(7)

By varying the action with respect to metric , we obtain the modified Einstein field equations as

(8)

where is the effective energy-momentum tensor obtained by varying the potential term with respect to ,

(9)

In addition to the modified Einstein equations, one can obtain a constraint by using the Bianchi identities as follows

(10)

where denotes the covariant derivative which is compatible with . Henceforth, we shall use and , instead of the parameters and .

Iii Black hole solution in dRGT massive gravity

In this section, we will look for a static and spherically symmetric black hole solution of the modified Einstein equations (8) with the physical metric ansatz

(11)

The solution is found and classified into two branches: or where is a constant in terms of the parameters and Koyama:2011yg (); Koyama:2011xz (); Sbisa:2012zk (). The most interesting branch is the diagonal branch, , since it is simpler to analyze. For example, a class of a charged black holes within the diagonal branch in dRGT massive gravity was also investigated in Ref. Cai:2012db ().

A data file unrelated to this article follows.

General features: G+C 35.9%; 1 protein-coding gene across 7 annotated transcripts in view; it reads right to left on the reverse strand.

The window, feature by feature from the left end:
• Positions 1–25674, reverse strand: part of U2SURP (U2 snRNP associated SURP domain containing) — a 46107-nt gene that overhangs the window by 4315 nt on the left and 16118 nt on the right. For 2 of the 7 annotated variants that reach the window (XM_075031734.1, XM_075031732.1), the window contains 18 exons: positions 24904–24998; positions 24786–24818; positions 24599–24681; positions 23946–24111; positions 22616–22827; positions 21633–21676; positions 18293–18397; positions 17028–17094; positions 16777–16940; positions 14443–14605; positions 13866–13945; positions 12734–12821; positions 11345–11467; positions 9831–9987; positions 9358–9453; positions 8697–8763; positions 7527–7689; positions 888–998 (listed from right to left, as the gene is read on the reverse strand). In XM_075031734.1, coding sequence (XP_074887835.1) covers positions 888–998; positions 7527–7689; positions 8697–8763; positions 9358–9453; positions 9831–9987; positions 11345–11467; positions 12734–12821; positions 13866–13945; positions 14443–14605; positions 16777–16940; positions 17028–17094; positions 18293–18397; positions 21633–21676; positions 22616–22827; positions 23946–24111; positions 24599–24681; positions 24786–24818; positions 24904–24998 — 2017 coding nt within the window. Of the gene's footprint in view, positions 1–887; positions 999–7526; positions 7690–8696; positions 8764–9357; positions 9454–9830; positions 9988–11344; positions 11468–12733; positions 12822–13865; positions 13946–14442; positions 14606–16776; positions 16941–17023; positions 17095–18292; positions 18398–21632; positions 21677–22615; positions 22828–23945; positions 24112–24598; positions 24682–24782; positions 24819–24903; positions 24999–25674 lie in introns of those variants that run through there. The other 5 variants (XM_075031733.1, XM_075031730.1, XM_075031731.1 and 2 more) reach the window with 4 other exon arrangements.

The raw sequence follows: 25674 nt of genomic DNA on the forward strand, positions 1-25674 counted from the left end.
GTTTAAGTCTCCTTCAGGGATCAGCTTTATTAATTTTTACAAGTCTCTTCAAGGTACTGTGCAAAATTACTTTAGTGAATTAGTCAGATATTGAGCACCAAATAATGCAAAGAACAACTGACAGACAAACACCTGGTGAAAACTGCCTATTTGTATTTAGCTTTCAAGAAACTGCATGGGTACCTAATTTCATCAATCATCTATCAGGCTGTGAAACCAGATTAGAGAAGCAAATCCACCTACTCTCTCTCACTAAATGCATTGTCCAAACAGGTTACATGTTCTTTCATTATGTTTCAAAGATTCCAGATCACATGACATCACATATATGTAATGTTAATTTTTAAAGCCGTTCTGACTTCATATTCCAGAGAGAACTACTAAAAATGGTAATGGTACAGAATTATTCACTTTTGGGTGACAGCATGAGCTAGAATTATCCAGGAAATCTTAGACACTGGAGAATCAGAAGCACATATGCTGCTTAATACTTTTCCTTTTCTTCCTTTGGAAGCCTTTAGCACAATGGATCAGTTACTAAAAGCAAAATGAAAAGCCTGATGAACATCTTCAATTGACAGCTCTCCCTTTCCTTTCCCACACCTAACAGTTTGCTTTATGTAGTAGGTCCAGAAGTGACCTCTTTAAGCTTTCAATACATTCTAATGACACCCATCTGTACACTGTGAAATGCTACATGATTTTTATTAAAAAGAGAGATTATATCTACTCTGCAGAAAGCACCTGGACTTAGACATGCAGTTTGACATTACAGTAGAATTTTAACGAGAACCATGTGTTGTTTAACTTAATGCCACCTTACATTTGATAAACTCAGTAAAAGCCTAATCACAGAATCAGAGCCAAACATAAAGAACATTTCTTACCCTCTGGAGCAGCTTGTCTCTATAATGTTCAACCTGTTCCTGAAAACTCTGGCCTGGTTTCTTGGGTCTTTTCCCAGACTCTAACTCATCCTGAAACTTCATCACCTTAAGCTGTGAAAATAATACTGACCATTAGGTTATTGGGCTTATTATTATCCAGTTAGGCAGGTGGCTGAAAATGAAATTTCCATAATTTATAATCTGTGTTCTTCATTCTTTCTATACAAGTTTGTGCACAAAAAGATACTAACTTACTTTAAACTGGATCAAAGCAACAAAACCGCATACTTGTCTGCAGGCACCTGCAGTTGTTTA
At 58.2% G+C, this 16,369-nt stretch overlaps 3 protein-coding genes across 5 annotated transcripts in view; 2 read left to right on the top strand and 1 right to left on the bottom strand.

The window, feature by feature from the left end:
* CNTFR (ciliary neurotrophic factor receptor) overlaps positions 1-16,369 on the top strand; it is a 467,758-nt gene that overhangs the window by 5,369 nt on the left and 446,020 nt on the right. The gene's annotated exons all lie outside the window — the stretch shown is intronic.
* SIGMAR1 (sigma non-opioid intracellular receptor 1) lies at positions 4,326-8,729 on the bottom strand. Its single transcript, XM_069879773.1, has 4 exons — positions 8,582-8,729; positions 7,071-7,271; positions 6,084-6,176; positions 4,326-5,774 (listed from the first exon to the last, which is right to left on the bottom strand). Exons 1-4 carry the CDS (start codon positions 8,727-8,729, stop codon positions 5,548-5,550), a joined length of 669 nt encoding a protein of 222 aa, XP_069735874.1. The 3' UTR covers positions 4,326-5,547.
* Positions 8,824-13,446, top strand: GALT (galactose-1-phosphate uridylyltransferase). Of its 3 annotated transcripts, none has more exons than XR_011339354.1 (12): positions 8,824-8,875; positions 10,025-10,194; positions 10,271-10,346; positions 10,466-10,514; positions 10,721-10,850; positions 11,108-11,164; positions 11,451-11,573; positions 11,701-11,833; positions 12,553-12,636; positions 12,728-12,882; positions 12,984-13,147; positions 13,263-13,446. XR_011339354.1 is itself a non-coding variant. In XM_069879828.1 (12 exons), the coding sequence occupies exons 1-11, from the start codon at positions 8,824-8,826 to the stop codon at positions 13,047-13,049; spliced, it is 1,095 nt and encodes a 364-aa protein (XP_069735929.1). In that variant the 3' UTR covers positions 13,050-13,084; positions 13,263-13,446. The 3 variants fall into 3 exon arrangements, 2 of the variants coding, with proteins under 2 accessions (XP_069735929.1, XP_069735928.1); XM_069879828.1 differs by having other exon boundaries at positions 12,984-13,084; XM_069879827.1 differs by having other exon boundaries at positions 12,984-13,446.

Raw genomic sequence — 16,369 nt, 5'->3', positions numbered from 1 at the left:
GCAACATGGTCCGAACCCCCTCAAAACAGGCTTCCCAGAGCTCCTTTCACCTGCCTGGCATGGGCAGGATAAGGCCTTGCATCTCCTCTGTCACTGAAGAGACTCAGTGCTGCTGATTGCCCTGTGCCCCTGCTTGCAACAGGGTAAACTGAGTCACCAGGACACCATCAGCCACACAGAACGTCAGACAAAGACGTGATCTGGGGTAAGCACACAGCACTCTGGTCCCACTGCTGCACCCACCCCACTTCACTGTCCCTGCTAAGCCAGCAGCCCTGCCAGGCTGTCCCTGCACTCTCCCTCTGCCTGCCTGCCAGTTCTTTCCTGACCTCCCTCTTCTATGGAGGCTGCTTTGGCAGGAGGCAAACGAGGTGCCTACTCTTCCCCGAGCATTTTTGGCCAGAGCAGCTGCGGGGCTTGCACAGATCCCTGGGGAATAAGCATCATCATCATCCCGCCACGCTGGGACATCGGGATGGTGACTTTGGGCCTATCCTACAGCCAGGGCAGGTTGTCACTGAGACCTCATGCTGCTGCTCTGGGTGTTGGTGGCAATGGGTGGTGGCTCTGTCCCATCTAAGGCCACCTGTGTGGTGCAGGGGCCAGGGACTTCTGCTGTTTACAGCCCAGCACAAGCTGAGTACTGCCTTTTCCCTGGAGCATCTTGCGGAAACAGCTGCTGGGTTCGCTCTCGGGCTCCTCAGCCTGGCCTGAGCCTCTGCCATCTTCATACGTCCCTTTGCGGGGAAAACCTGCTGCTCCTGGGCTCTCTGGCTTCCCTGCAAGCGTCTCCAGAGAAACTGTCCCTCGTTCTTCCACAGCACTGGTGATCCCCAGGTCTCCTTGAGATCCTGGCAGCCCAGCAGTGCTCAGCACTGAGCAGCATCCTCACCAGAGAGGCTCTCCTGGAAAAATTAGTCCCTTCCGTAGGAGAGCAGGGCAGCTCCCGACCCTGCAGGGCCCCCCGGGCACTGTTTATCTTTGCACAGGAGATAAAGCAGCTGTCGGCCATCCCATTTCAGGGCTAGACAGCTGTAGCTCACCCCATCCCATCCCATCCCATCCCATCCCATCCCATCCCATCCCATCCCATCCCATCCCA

The exact solutions for this ansatz are complicated and thus it is difficult to use these solutions to analyze the properties of black hole. Note that one may simplify the solution by choosing some specific relations of the parameters and for example Berezhiani:2011mt (). Furthermore, a class of parameters satisfying simply yields the Schwarzschild-de Sitter solution Kodama:2013rea () (see also the analyses of such solution in Ref. Arraut:2014sja (); Arraut:2014iba (); Arraut:2014uza (); Arraut:2015dva ()).

It is important to note that most solutions are asymptotically de Sitter or anti-de Sitter. This is not surprising since at large scale the theory should recover the cosmological solution in which the graviton mass will play the role of cosmological constant to drive the late-time acceleration of the Universe. However, a class of the black hole solution in dRGT massive gravity (or in other classes of massive gravity, e.g. model in Ref. Dubovsky:2004sg ()) may encounter the issues of superluminality, the Cauchy problem, and strong coupling. (see Motloch:2015gta () for the issues in dRGT and also Capela:2011mh (); Deser:2013eua (); Deser:2013qza (); Izumi:2013poa () for those in another model of massive gravity)